Nightbringer | The Arthurian Online Encyclopedia


Cumbria is a county located in the northwest region of England, bordering Scotland to the north.

In the generation after Arthur, it was ruled by Rhydderch the Generous.

Cumbria | 0 to the 9th century AD

Roman Period | 1st – 5th centuries
During the Roman occupation of Britain, the area that is now Cumbria was part of the Roman province of Britannia. The Romans established forts and settlements, including Hadrian’s Wall, which stretches across northern England and was built to defend against raids from what is now Scotland.

Celtic Influence and the Kingdom of Rheged | 6th – 7th centuries
After the Roman withdrawal from Britain in the early fifth century, the region came under the influence of Celtic peoples. The Celtic kingdom of Rheged is believed to have been located in parts of what is now Cumbria. The exact extent and nature of Rheged are subjects of historical debate.

During the sixth century, the Kingdom of Rheged emerged as a notable kingdom in the area that roughly corresponds to modern-day Cumbria and parts of southern Scotland. Rheged is mentioned in later medieval poetry and Welsh genealogies, and it is believed to have been a significant center of power and influence. The early centuries of the Early Medieval period saw struggles for dominance among various British and Anglo-Saxon kingdoms. The Kingdom of Rheged likely had interactions and conflicts with neighboring kingdoms, such as Northumbria to the east.

The Battle of Arthuret, traditionally dated to 573, is said to have taken place near Carlisle and involved the Celtic king Urien of Rheged. The historical accuracy of this event is debated, and it is often associated with the legends of King Arthur.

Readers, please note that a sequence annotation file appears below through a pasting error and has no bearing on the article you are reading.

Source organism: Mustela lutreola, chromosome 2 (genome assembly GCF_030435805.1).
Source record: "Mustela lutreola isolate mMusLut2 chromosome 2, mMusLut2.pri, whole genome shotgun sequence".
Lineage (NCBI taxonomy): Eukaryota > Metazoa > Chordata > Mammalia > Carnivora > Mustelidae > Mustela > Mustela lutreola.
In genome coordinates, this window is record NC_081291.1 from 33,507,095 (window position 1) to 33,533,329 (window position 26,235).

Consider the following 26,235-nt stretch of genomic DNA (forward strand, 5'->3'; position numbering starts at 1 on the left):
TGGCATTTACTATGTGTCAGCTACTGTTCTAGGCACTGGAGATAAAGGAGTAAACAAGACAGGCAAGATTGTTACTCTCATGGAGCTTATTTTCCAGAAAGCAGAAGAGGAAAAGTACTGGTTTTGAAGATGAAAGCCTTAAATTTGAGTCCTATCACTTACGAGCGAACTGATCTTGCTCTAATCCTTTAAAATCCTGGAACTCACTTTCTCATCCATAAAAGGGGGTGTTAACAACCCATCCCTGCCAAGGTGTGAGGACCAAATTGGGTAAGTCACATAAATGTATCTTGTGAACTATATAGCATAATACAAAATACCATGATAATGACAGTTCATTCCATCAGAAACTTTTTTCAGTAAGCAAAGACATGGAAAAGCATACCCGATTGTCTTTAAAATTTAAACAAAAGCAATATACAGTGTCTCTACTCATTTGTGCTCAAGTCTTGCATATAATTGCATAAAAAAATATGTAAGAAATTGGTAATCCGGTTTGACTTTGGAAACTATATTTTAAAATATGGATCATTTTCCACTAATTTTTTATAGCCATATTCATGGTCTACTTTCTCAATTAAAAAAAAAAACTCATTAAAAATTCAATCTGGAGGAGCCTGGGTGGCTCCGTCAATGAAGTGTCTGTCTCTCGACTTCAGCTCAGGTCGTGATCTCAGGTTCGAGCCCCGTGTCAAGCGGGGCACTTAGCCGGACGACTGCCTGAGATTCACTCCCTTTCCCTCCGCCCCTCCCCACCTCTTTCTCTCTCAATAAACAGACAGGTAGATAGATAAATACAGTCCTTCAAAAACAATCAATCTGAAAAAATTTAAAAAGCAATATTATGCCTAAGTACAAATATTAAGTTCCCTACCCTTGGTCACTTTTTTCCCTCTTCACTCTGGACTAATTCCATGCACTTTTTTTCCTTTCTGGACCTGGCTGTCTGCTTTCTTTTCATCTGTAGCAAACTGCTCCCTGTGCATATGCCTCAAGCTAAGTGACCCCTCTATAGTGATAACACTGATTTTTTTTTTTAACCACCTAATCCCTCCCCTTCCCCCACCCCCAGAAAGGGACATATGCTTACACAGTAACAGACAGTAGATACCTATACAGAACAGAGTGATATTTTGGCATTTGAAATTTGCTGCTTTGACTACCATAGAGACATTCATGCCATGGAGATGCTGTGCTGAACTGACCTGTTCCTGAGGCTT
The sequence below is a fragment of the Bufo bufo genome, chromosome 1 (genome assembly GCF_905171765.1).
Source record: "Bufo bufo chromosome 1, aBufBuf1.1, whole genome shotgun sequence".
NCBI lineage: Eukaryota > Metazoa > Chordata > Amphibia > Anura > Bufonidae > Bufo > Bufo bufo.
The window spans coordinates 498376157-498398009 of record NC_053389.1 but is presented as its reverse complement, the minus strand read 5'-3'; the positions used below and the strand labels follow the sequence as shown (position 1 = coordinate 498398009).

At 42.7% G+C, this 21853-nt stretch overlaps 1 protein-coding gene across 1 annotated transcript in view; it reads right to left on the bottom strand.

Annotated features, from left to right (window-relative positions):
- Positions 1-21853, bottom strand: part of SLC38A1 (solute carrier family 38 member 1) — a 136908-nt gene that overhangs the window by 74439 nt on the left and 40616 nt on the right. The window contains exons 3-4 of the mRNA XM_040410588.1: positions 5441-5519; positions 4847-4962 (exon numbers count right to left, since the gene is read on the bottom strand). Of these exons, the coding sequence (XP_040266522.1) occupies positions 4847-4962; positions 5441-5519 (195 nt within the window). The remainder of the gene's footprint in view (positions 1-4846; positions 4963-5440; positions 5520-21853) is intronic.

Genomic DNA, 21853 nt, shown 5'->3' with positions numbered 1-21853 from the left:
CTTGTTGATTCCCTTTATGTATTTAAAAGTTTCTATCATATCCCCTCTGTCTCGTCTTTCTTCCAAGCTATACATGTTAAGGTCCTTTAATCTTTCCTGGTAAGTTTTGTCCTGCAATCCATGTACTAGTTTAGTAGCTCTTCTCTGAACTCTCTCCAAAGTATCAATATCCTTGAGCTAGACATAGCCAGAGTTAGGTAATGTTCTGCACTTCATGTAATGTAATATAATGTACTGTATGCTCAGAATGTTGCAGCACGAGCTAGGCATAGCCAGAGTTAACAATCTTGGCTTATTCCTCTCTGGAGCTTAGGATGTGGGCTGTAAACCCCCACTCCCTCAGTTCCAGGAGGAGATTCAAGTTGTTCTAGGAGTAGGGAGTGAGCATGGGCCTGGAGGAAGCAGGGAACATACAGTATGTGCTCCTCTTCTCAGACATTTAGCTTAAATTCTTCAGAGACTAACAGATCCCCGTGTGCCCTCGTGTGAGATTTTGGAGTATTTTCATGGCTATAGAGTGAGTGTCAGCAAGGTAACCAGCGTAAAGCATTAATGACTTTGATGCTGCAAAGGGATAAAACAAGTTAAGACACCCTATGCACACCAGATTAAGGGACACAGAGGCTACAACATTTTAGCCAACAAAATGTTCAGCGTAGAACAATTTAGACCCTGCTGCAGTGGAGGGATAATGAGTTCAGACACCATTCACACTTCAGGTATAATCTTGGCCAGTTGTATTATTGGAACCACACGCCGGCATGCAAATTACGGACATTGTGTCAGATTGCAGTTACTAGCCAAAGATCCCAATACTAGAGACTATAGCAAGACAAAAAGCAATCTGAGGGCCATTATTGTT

Christianity began to spread in Britain during this period, and it is believed that missionaries and religious communities played a role in the conversion of the local population to Christianity. Saint Kentigern, also known as Saint Mungo, is said to have been active in missionary work in the region, including areas around Cumbria.

Anglo-Saxon Period | 7th – 9th centuries
The Early Medieval period was marked by the migration and settlement of various Germanic tribes, including the Angles, Saxons, and Jutes. These groups, collectively known as Anglo-Saxons, began to establish their kingdoms in different parts of Britain. As the Anglo-Saxons expanded their control over various parts of England, Cumbria experienced interactions with both the Celtic Britons and the Anglo-Saxons. The Anglo-Saxon kingdom of Northumbria played a significant role in the region’s history.

Over time, the influence of Northumbria extended into Cumbria, and several Anglo-Saxon settlements and ecclesiastical sites were established.

Vita Merlini | Geoffrey of Monmouth, c. 1150